Saturday, July 28, 2012

Farmers' Market

We drove up the hill to Fayetteville today, despite the blistering heat (104 here, and I think it was hotter there). Visited the Farmers Market, among other places, and got some lovely grapes and figs, more of the tiny peaches, beautiful tomatoes, red ones and orange ones, nice little purple potatoes, and Obama buttons all around.

Fayetteville is much more blue than Fort Smith, I think.

We also visited the best used bookstore in Arkansas (in our opinion), Dickson Street Bookshop, and got too many books, as usual. And then to the Ozark Natural Foods, for more lovely items -- rainbow colored carrots (orange, red, white, purple -- each carrot a different color, I mean, not the carrots colored like rainbows) and more grapes, because a different sort, and locally-grown free-range hens, deep-frozen.

The air conditioner on our ancient heap went out (as it usually does when the weather gets over 89 degrees) so we did most of this in the vicious heat, and now I am so exhausted.

But it is nice to have food in the house that is not frozen peas and crackers once again.

Friday, July 20, 2012

That Never Happened.

At the beginning of Joanna Russ's book, The Female Man, she has a quotation which talks about the various ways men silence women.

One of the main ways is to discount their experience. To say, in effect, that never happened. Don't be silly. You're exaggerating. I don't remember it like that.

I have (almost entirely) stopped blogging about my family here, because, well, the flak I get afterwards from them IRL isn't worth it. But I find I'm compelled to blog on this one.

Over on FB, my brother -- the one I like best -- and I got into a wrangle about the Tosh incident.

I posted a link to another of Tosh's very funny rape jokes, this one with several boys sexually assaulting another boy, with a header that suggested I found it shocking anyone could find Tosh amusing when he was making this kind of joke.

My brother asserted, basically, that one bad joke didn't make a bad comedian.

I argued back (a) not one joke and (b) rape jokes were different from "bad" jokes.

It went downhill from there.

Now reasonable people can disagree, clearly. But here is why I can't let go of this argument.

I made the point, to him, that Tosh had used the "joke" of raping the woman in his audience to silence her. I argued that this is how rape gets used in our culture fairly often -- as a tool to silence and oppress women. I said that I -- like many women in America -- had been threatened with rape by random strangers as well as by guys I knew almost constantly from the time I was eleven years old; I said that he (he's six foot four and hefty) could have no idea what that was like.

He said, "I'm sorry you let fear rule your life."

He said, "Seriously, you've been threatened with rape since you were eleven? By whom?"

And when I got more specific (listing an example, one out of about ten thousand, of the very first guy whoever yelled out of a car window at me, when I was eleven years old, "Hey, cunt, want to get fucked?"), he said, "Really? When?"

Because, you know, that never happened. Don't be silly. You're exaggerating.

I am really incapable of communicating how angry I am at the moment.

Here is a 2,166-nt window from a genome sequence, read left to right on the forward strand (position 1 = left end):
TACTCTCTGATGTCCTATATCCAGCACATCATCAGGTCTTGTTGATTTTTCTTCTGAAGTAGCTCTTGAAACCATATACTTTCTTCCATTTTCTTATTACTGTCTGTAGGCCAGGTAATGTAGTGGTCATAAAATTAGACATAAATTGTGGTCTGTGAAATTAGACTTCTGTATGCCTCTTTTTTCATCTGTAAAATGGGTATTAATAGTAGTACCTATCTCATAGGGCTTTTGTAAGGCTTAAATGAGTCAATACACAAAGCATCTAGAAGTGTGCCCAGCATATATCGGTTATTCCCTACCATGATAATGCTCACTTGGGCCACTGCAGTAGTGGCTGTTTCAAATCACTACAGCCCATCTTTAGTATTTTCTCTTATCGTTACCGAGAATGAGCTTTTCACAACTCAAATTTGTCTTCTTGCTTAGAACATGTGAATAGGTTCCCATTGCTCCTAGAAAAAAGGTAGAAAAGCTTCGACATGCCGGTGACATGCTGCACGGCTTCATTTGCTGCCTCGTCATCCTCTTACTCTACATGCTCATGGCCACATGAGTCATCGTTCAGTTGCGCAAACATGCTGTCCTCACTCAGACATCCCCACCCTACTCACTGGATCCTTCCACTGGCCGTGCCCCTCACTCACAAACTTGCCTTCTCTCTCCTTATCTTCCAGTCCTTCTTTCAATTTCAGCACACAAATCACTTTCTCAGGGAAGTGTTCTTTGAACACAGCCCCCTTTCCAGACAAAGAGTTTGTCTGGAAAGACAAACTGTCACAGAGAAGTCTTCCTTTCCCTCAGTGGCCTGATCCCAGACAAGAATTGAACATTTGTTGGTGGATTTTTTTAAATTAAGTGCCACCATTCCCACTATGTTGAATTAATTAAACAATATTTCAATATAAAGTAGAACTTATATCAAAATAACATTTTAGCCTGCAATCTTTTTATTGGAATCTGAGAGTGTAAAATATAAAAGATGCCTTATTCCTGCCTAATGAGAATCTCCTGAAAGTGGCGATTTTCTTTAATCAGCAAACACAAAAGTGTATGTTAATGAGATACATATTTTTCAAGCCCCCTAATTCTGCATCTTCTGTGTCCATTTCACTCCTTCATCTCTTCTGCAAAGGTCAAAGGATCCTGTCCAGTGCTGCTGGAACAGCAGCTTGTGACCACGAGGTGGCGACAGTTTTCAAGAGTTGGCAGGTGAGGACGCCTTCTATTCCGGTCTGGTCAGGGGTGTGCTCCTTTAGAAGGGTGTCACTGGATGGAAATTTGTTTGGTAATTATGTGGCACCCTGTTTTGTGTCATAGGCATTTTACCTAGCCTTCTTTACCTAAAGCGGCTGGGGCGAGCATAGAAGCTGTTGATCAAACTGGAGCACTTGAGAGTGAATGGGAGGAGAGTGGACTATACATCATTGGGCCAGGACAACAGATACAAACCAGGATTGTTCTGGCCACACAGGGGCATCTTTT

Even though, you know, this is nothing new. How many times has this happened -- not just to me, of course: to any woman who tries to talk about this to men. To any person of color who tries to talk about racism to white people. To any LBGTQ who tries to talk about their experience to a straight person.

You know, because it didn't happen to him, he didn't get stalked by guys in malls, he didn't learn he had to watch his surroundings constantly, he didn't get chased by guys in trucks when he rode his bike, he didn't get get cornered in a bar by someone who was his classmate in graduate school -- supposedly his intellectual peer -- and have his tits grabbed, told he had to give it up or he was a frigid bitch -- these things didn't happen to him, so they didn't happen.

I'm exaggerating. We all are.

From the Everyday Sexism site:

...last Sunday the Olympic torch was in Trinity Great Court. Students, staff and fellows had to obtain tickets well in advance of the event to stand on the grass and soak in the atmosphere (maybe a bit of rain too), welcome the Olympics, and watch the Olympic torchbearer take one lap around it. I hear there is a reference to the Chariots of Fire in there somewhere. The nominated torchbearer was a girl of around 16, maybe 17 max. Cheerful, sweet, incredibly enthusiastic, with her entire family gathered to watch. As soon as she was handed the flame, a middle-aged man from the crowd (I presume still drunk from the night before) yelled at her at the top of his voice- "Get your tits out for the lads". My boyfriend and I were too stunned to react, and by the time we both checked with each other we weren't hallucinating, he had run off. He was within earshot of security, cameras and crowds of people. No one budged.

Challenged a (male) friend the other day for posting a cartoon of a buxom lady with the caption 'What's worse, me or a mosquito? Me, because a mosquito stops sucking when you slap it.' His friends rallied to his defence, including a woman (and several young women 'liked' this pic, on Facebook).

cycling home when white van drives slowly next to you while a man oggles & says ‘need a hand sweetheart’

Walking home at night is something I avoid now. After I was honked at multiple times, stopped by a stranger in a car, and chased down by a drunk who thought following me would be a good idea, I don't feel safe anymore. It's a sad world.

Sunday, July 15, 2012

Bastille Day!

It's almost midnight here in Arkansas, and Bastille Day, as I have just noticed.

I've been working all day, writing, editing, doing laundry, doing dishes, reading and making helpful notes on student papers -- I started at 9:00 this morning, and it's six minutes to midnight now.

Tomorrow I'll do the same again.

Monday I teach, hold office hours, and then come home and do the same thing.

Good thing we professors only work nine hours a week.